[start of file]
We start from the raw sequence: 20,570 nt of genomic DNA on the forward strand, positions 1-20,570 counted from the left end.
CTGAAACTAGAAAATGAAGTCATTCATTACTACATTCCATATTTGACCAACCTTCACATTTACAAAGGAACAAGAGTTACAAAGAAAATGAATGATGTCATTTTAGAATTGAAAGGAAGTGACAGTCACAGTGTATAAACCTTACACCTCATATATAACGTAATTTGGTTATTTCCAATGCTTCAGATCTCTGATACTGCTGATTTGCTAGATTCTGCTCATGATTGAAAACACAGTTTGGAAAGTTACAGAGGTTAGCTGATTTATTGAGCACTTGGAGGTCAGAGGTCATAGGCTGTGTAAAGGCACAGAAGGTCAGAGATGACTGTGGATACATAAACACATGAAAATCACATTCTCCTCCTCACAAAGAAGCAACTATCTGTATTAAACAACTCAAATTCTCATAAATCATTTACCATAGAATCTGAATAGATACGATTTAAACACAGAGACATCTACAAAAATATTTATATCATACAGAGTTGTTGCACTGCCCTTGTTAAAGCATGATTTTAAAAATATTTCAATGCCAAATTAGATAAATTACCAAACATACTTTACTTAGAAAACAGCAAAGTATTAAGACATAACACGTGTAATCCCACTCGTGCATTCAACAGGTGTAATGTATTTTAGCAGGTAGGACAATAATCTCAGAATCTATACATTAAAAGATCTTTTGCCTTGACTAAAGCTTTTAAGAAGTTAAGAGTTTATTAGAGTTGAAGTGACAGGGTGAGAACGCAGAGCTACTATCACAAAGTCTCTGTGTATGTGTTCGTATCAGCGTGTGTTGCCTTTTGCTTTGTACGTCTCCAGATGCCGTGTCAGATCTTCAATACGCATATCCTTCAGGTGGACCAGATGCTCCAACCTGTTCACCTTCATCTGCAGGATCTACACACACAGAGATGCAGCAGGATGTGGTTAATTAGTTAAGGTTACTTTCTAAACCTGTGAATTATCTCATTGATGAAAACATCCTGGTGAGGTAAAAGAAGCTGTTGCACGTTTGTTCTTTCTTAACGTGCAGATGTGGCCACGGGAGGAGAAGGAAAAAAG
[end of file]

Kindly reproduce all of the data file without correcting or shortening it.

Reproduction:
We start from the raw sequence: 20,570 nt of genomic DNA on the forward strand, positions 1-20,570 counted from the left end.
CTGAAACTAGAAAATGAAGTCATTCATTACTACATTCCATATTTGACCAACCTTCACATTTACAAAGGAACAAGAGTTACAAAGAAAATGAATGATGTCATTTTAGAATTGAAAGGAAGTGACAGTCACAGTGTATAAACCTTACACCTCATATATAACGTAATTTGGTTATTTCCAATGCTTCAGATCTCTGATACTGCTGATTTGCTAGATTCTGCTCATGATTGAAAACACAGTTTGGAAAGTTACAGAGGTTAGCTGATTTATTGAGCACTTGGAGGTCAGAGGTCATAGGCTGTGTAAAGGCACAGAAGGTCAGAGATGACTGTGGATACATAAACACATGAAAATCACATTCTCCTCCTCACAAAGAAGCAACTATCTGTATTAAACAACTCAAATTCTCATAAATCATTTACCATAGAATCTGAATAGATACGATTTAAACACAGAGACATCTACAAAAATATTTATATCATACAGAGTTGTTGCACTGCCCTTGTTAAAGCATGATTTTAAAAATATTTCAATGCCAAATTAGATAAATTACCAAACATACTTTACTTAGAAAACAGCAAAGTATTAAGACATAACACGTGTAATCCCACTCGTGCATTCAACAGGTGTAATGTATTTTAGCAGGTAGGACAATAATCTCAGAATCTATACATTAAAAGATCTTTTGCCTTGACTAAAGCTTTTAAGAAGTTAAGAGTTTATTAGAGTTGAAGTGACAGGGTGAGAACGCAGAGCTACTATCACAAAGTCTCTGTGTATGTGTTCGTATCAGCGTGTGTTGCCTTTTGCTTTGTACGTCTCCAGATGCCGTGTCAGATCTTCAATACGCATATCCTTCAGGTGGACCAGATGCTCCAACCTGTTCACCTTCATCTGCAGGATCTACACACACAGAGATGCAGCAGGATGTGGTTAATTAGTTAAGGTTACTTTCTAAACCTGTGAATTATCTCATTGATGAAAACATCCTGGTGAGGTAAAAGAAGCTGTTGCACGTTTGTTCTTTCTTAACGTGCAGATGTGGCCACGGGAGGAGAAGGAAAAAAG